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Characterization and phylogenetic analyses of ten complete plastomes of Spiraea species



Spiraea is a genus of deciduous shrubs that contains 80-120 species, is mainly distributed in the Northern Hemisphere and has diversified in East Asia. Spiraea species are cultivated as ornamental plants and some are used in traditional herbal medicine. Based on morphological characteristics and genetic markers, phylogenetic classification exhibits low discriminatory power.


In present study, we assembled and characterized the chloroplast (cp) genomes of ten Spiraea species and comparatively analysed with five reported cp genomes of this genus. The cp genomes of the fifteen Spiraea species, ranging from 155,904 to 158,637 bp in length, were very conserved and no structural rearrangements occurred. A total of 85 protein-coding genes (PCGs), 37 tRNAs and 8 rRNAs were annotated. We also examined 1,010 simple sequence repeat (SSR) loci, most of which had A/T base preference. Comparative analysis of cp genome demonstrated that single copy and non-coding regions were more divergent than the inverted repeats (IRs) and coding regions and six mutational hotspots were detected. Selection pressure analysis showed that all PCGs were under purifying selection. Phylogenetic analysis based on the complete cp genome data showed that Spiraea formed a monophyletic group and was further divided into two major clades. Infrageneric classification in each clade was supported with a high resolution value. Moreover, the phylogenetic trees based on each individual mutational hotspot segment and their combined dataset also consisted of two major clades, but most of the phylogenetic relationships of interspecies were not well supported.


Although the cp genomes of Spiraea species exhibited high conservation in genome structure, gene content and order, a large number of polymorphism sites and several mutation hotspots were identified in whole cp genomes, which might be sufficiently used as molecular markers to distinguish Spiraea species. Phylogenetic analysis based on the complete cp genome indicated that infrageneric classification in two major clades was supported with high resolution values. Therefore, the cp genome data of the genus Spiraea will be effective in resolving the phylogeny in this genus.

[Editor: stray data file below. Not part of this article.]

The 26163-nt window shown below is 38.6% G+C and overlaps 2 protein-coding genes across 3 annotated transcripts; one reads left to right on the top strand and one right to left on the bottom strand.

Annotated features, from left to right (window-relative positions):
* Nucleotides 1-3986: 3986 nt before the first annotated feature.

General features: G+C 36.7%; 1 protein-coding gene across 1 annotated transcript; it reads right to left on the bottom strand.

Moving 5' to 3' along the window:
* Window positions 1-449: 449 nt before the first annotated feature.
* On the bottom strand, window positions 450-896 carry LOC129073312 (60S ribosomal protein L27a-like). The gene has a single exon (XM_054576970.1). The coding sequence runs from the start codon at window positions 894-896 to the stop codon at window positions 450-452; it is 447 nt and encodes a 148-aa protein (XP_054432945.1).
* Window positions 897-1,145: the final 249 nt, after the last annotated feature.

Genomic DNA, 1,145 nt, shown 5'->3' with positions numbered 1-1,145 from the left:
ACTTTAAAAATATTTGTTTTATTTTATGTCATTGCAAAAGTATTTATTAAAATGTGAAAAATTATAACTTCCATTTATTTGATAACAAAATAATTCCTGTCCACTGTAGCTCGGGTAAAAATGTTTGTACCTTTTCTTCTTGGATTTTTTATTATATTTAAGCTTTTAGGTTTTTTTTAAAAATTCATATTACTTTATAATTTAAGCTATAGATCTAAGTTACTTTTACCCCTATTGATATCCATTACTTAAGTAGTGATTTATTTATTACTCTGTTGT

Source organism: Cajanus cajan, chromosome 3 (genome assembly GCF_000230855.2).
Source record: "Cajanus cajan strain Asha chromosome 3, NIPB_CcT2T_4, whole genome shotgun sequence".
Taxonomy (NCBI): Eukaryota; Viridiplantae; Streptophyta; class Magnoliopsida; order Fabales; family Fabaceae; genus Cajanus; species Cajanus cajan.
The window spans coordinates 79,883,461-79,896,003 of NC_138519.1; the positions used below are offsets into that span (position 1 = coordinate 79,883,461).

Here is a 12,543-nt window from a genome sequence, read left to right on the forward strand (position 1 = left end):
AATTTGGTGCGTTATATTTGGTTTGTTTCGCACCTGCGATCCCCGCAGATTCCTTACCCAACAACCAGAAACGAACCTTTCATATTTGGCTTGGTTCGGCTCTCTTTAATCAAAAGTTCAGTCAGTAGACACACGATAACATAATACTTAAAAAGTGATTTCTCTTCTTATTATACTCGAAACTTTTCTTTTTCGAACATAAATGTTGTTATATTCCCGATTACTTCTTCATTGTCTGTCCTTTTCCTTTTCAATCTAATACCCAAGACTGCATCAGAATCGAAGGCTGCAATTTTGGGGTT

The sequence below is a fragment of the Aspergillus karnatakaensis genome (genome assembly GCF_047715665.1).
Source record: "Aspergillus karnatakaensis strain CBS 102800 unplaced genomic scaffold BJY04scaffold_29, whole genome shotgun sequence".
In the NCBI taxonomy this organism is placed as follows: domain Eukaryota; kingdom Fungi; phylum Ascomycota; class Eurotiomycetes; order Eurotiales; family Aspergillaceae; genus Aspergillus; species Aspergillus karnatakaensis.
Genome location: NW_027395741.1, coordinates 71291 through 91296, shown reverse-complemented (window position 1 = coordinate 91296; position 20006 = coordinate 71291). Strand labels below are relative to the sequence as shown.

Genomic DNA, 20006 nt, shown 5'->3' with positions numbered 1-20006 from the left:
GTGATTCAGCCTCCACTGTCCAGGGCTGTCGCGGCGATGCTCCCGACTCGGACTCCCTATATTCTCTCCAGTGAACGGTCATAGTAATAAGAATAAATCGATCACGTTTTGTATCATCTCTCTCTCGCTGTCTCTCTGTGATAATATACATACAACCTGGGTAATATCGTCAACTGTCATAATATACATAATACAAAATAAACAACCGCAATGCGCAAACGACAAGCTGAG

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Spiraea L. is a genus of deciduous shrubs of Rosaceae tribe Spiraeeae (subfamily Amygdaloideae), which is widespread in the Northern Hemisphere [1, 2]. East Asia has become the center of the diversity of this genus. For example, approximately 70 Spiraea species have been identified in China [3]. Spiraea has become a commercially important genus with ornamental and therapeutic properties. Many Spiraea species are applied in landscaping owing to the variations in morphological characteristics. For example, they have a high accumulated flower abundance and different flower colours in simple and compound inflorescences [2]. Moreover, representatives of the genus are widely used in conventional medicine, with several effective therapeutics for inflammation and malaria [2, 4]. To date, many chemical components (phenolic compounds, terpenoids, alkaloids, and steroids) have been isolated and characterized in species of Spiraea worldwide [2]. Among them, many substances have exhibited biological activities; thus Spiraea species have high potential as a valuable resource. For example, the medicinal use of Spiraea is confirmed in folk medicine [5, 6].